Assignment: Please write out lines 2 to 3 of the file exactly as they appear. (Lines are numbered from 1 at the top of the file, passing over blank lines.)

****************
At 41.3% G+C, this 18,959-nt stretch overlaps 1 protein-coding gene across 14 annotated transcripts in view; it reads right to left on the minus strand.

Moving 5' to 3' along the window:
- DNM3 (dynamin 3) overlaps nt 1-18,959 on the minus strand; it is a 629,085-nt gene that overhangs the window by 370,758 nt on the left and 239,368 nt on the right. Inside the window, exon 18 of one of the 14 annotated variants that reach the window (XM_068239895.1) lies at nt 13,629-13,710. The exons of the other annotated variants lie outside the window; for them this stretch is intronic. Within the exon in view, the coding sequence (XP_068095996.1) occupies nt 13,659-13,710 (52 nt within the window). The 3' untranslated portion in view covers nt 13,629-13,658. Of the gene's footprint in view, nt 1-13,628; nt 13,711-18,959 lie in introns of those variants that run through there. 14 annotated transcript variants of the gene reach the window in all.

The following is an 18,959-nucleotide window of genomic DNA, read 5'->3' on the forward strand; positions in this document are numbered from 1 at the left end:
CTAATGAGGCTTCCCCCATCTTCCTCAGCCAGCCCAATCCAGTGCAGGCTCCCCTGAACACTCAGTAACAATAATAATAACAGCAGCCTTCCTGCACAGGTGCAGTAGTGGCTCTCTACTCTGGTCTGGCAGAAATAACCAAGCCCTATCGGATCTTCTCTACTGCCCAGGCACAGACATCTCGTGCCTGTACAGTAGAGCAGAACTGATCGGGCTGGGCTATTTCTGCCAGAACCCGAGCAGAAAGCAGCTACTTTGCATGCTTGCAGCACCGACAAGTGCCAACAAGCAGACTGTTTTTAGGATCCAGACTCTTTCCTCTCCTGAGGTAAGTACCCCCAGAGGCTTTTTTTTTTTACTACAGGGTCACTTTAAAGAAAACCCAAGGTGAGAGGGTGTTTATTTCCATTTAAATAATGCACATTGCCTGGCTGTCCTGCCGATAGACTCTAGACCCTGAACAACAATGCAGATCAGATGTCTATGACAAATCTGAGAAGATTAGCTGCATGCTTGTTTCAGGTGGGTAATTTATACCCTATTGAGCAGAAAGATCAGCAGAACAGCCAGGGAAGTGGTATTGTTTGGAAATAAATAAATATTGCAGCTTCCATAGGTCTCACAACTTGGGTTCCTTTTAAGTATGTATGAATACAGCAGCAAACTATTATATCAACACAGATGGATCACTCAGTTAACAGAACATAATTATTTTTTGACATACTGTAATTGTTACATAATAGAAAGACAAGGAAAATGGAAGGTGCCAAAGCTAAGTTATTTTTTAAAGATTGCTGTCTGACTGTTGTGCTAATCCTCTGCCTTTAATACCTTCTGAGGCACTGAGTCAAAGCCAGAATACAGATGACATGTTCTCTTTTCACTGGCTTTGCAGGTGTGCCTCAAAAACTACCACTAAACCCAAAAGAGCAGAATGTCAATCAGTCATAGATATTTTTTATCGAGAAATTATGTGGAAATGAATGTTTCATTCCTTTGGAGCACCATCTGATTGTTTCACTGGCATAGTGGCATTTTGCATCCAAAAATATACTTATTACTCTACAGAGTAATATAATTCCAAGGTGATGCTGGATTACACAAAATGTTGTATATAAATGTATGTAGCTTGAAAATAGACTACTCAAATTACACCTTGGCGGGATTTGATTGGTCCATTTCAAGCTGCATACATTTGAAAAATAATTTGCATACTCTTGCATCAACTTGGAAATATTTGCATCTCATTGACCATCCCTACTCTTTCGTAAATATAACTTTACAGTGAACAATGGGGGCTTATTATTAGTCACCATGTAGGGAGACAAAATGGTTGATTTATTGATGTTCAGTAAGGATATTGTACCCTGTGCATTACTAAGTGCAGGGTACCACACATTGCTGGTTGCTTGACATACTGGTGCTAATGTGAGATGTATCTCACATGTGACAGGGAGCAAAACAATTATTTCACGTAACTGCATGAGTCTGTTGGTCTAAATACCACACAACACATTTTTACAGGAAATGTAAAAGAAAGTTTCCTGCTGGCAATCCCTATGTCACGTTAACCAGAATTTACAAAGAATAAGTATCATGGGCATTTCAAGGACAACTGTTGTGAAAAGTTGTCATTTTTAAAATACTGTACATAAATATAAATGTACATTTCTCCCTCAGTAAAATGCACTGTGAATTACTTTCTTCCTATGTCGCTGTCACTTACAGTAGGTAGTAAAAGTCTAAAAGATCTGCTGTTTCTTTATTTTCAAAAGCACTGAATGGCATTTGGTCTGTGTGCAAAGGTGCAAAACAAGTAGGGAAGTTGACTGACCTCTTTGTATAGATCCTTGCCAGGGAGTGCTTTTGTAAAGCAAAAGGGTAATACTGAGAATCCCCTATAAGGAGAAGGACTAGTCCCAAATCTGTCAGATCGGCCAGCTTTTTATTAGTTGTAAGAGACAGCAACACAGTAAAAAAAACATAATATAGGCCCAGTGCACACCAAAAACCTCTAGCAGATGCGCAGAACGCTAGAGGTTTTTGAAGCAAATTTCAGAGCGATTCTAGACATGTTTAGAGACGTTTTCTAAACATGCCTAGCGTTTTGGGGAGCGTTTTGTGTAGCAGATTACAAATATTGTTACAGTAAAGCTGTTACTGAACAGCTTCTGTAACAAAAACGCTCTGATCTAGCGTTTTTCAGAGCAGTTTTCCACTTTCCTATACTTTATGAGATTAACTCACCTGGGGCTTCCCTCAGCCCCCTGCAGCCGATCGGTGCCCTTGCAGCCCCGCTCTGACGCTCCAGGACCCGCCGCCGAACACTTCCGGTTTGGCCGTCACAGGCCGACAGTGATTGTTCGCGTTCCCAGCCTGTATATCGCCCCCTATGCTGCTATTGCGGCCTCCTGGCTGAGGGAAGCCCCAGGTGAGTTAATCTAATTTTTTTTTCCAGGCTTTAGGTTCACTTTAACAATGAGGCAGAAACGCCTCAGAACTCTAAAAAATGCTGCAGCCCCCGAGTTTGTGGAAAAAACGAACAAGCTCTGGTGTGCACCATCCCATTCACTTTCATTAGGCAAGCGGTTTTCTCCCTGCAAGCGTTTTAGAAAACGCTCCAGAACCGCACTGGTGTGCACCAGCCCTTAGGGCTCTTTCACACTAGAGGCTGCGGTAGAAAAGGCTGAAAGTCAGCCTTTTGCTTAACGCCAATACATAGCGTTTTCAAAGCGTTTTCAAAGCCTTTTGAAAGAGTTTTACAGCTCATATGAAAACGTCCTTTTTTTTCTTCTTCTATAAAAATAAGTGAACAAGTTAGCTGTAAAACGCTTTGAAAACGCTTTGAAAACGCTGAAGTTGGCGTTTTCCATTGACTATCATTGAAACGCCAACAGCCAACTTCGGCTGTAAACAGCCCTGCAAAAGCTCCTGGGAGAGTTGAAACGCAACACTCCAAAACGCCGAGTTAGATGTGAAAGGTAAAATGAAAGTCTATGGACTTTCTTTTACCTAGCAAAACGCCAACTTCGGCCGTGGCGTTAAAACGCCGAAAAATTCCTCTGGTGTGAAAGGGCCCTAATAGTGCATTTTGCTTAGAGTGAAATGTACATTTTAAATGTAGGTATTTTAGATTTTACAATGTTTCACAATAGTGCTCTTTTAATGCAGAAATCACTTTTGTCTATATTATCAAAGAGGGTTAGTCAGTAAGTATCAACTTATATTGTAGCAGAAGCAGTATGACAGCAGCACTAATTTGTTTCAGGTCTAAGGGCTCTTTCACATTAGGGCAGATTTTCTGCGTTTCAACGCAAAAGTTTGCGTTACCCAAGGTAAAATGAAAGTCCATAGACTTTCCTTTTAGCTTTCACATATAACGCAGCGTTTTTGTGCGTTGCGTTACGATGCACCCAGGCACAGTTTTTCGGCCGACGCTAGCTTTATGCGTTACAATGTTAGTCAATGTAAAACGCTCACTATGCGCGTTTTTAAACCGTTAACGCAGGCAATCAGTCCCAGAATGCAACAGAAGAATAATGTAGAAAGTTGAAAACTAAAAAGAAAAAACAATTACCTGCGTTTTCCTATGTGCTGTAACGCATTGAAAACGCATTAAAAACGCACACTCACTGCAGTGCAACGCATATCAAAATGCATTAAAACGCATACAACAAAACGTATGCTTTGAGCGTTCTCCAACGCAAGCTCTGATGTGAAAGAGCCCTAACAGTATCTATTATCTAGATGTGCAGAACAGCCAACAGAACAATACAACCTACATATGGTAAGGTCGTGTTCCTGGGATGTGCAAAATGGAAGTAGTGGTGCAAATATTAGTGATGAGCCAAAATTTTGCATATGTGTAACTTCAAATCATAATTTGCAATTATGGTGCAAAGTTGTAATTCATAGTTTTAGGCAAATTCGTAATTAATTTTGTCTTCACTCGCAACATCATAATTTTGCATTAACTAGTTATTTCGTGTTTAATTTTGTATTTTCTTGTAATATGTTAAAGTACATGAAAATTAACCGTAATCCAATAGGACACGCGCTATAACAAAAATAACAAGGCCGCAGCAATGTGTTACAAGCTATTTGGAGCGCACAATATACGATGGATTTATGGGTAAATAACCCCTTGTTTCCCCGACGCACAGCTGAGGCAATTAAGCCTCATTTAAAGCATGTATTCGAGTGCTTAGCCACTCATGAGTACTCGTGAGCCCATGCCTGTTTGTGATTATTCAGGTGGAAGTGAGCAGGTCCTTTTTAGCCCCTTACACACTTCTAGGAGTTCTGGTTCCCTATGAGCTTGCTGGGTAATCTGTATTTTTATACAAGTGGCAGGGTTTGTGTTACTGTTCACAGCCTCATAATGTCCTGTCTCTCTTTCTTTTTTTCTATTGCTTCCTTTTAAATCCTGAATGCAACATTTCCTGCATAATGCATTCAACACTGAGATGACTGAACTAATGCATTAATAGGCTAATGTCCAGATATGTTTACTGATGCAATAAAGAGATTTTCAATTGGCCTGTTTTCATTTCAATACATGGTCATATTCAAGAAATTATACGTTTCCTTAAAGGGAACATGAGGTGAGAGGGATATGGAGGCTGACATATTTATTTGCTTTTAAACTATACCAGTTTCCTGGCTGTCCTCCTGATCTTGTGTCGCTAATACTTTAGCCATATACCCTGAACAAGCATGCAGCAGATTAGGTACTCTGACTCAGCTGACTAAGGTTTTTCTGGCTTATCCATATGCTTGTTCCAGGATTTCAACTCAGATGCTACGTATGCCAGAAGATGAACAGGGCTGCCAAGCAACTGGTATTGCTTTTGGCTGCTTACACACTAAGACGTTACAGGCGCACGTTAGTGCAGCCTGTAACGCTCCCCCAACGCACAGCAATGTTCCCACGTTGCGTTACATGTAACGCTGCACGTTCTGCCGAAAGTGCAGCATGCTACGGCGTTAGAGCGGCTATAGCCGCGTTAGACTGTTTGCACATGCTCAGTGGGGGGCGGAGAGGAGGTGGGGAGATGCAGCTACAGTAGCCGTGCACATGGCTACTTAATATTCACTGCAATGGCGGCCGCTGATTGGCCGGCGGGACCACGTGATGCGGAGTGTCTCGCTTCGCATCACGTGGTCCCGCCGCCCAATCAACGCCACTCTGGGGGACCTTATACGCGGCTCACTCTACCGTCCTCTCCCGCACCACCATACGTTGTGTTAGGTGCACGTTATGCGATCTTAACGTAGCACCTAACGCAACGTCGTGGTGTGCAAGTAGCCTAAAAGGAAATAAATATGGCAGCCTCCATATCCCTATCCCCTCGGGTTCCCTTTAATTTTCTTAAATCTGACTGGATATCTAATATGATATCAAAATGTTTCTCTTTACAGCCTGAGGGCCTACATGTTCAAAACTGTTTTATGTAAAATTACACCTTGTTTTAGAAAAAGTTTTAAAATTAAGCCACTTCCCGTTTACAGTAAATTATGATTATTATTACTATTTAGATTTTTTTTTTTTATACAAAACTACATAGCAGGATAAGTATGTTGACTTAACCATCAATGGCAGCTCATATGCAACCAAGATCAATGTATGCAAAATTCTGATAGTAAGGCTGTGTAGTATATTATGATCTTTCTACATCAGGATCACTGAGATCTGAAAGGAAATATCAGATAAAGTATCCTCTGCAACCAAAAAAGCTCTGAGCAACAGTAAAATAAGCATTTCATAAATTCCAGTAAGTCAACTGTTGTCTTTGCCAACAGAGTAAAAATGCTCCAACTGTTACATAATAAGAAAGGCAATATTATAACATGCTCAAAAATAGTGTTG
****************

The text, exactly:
Moving 5' to 3' along the window:
- DNM3 (dynamin 3) overlaps nt 1-18,959 on the minus strand; it is a 629,085-nt gene that overhangs the window by 370,758 nt on the left and 239,368 nt on the right. Inside the window, exon 18 of one of the 14 annotated variants that reach the window (XM_068239895.1) lies at nt 13,629-13,710. The exons of the other annotated variants lie outside the window; for them this stretch is intronic. Within the exon in view, the coding sequence (XP_068095996.1) occupies nt 13,659-13,710 (52 nt within the window). The 3' untranslated portion in view covers nt 13,629-13,658. Of the gene's footprint in view, nt 1-13,628; nt 13,711-18,959 lie in introns of those variants that run through there. 14 annotated transcript variants of the gene reach the window in all.